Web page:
Time Sync issues Winows Server 2008

Hello,

I am working on this issue for a while now and I am not able to get to the bottom of my problem. I really hope someone can help.

I have two ESXi 4.1 hosts which run several VMs. I lately discovered that no matter which VM i start that the time is completely off. Not a litte about 7 hours backwards. It does not matter if I restart a DC - even the PDC, a member server or a stand alone server. All of them start with the wrong time. I just added for example a new member server and if it starts the time is 7 hours behind. I have to sync the time with the w32tm /resync command or restart the time service otherwise the time does not sync. I added this standalone server to the domain and the same issue. But the DC is acting as a reliable time source.
I also checked that the VMs do not sync their times with the ESX host. No errors in the Event Logs after the restart. Where do these VMs get the wrong time from? Or what do they sync their time with?

Can anybody please help because I am pulling my hair out over this issue.

Thank you
Mc2102
Mc2102Asked:
Who is Participating?
I wear a lot of hats...

"The solutions and answers provided on Experts Exchange have been extremely helpful to me over the last few years. I wear a lot of hats - Developer, Database Administrator, Help Desk, etc., so I know a lot of things but not a lot about one thing. Experts Exchange gives me answers from people who do know a lot about one thing, in a easy to use platform." -Todd S.

coolsport00Commented:
Have you configured an ATS in your domain? http://support.microsoft.com/kb/816042
If so, configure your ESX/i hosts to point to this server; make sure your VMs (as it seems you have) do not sync with the host in VMware Tools. Your VMs should then get time from the DC they authenticate with, as DCs get their time from the ATS.

Hope that helps.

~coolsport00
0
Mc2102Author Commented:
Hello,

I think I might have found something. I just booted one of the VMs and started into its BIOS and then time in there is matching the wrong time in the OS. Ok then I know now where the VMs get the incorrect time from but now the question is why are do the VMs have the wrong time in their BIOS. Are they syncing their time with the ESX host? I changed the time in the BIOS of the VM to the correct time but as soon I restarted the VM the time is off again.

Thank you
Mc2102
0
coolsport00Commented:
Is VMware Tools of this VM set to sync with the host? Have you configured your ESX host to sync with your domain's ATS?

~coolsport00
0
Big Business Goals? Which KPIs Will Help You

The most successful MSPs rely on metrics – known as key performance indicators (KPIs) – for making informed decisions that help their businesses thrive, rather than just survive. This eBook provides an overview of the most important KPIs used by top MSPs.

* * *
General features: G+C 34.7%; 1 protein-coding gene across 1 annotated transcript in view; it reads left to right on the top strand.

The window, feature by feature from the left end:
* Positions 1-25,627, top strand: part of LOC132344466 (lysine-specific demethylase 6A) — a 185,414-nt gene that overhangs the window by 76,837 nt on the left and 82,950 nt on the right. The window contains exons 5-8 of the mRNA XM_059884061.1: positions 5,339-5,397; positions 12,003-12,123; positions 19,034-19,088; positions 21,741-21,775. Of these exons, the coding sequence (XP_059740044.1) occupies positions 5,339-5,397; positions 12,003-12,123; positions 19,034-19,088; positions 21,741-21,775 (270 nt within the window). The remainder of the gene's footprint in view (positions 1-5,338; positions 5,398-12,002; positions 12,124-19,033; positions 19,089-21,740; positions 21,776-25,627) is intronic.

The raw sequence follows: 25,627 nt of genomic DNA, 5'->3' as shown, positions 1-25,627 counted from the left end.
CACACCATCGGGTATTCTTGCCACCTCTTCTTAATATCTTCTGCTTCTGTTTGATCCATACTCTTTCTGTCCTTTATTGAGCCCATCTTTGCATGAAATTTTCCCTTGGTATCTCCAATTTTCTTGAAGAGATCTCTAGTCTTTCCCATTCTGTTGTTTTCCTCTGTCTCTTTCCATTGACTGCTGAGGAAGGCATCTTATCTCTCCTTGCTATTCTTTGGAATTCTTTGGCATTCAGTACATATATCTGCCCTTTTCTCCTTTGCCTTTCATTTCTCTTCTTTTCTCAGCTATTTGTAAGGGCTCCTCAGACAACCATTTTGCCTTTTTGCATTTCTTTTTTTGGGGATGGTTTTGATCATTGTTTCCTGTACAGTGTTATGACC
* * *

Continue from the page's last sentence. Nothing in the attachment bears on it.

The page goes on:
JRoyseCommented:
If you have a single esxi4.1 server I would adjust the time on the vmware esxi using the vsphere client, configuration tab, Software, Time Configuration.

Check to make sure ntp in running, if it is not, adjust the settings with properties, and tell the ntp service to start automatically.  Then adjust the time with the dialog box there.  

Make sure you have vmware tools installed on the guests.
0

Experts Exchange Solution brought to you by

Your issues matter to us.

Facing a tech roadblock? Get the help and guidance you need from experienced professionals who care. Ask your question anytime, anywhere, with no hassle.

Start your 7-day free trial
coolsport00Commented:
Also, here are some pretty good articles that discusses time sync'ing in more detail:
http://kb.vmware.com/kb/1318
http://www.vmware.com/files/pdf/Timekeeping-In-VirtualMachines.pdf

Regards,
~coolsport00
0
Mc2102Author Commented:
JRoyse might have got me the right idea. I have two ESXi 4.1 hosts and I checked the time server configuration and on one there was none at all and on the other one there where the DC configured as the NTP source. I am not to sure if that is such a good idea so I configured both ESXi hosts to point to a external NTP server - the same the PDC is pointing to and now the VMs seem to start with the correct times. But I want to do some more testing before I party. I will keep you guys updated.
0
Danny McDanielClinical Systems AnalystCommented:
when a VM boots it has to get the hardware time from somewhere because it doesn't have a real motherboard with a battery backed clock, so when it polls for time...it gets it from the ESX host.   Once the VM is up and running, then it can use NTP or other methods to get time from a network source.  Like JRoyse posted, check your host time and make sure it is set correctly (if it's red when you look at it, then it's saying that it's off with the client's computer time) and make sure you setup NTP to keep your host updated.

0
mccrackyCommented:
One of two things come to mind:

1. The timezone is incorrect on the host.

2. The ESXi host is set to UTC and your Windows hosts expect localtime (which, from your description is about 7hours different from UTC (US - Mountain Time?)) and the Windows guests receive their initial time from the ESXi host.
0
Mc2102Author Commented:
I fixed the NTP settings on the ESXi hosts and after they synced their time correctly with the NTP server the VMs also had the right time and all my issues went away.
0
It's more than this solution.Get answers and train to solve all your tech problems - anytime, anywhere.Try it for free Edge Out The Competitionfor your dream job with proven skills and certifications.Get started today Stand Outas the employee with proven skills.Start learning today for free Move Your Career Forwardwith certification training in the latest technologies.Start your trial today
Windows Server 2008

From novice to tech pro — start learning today.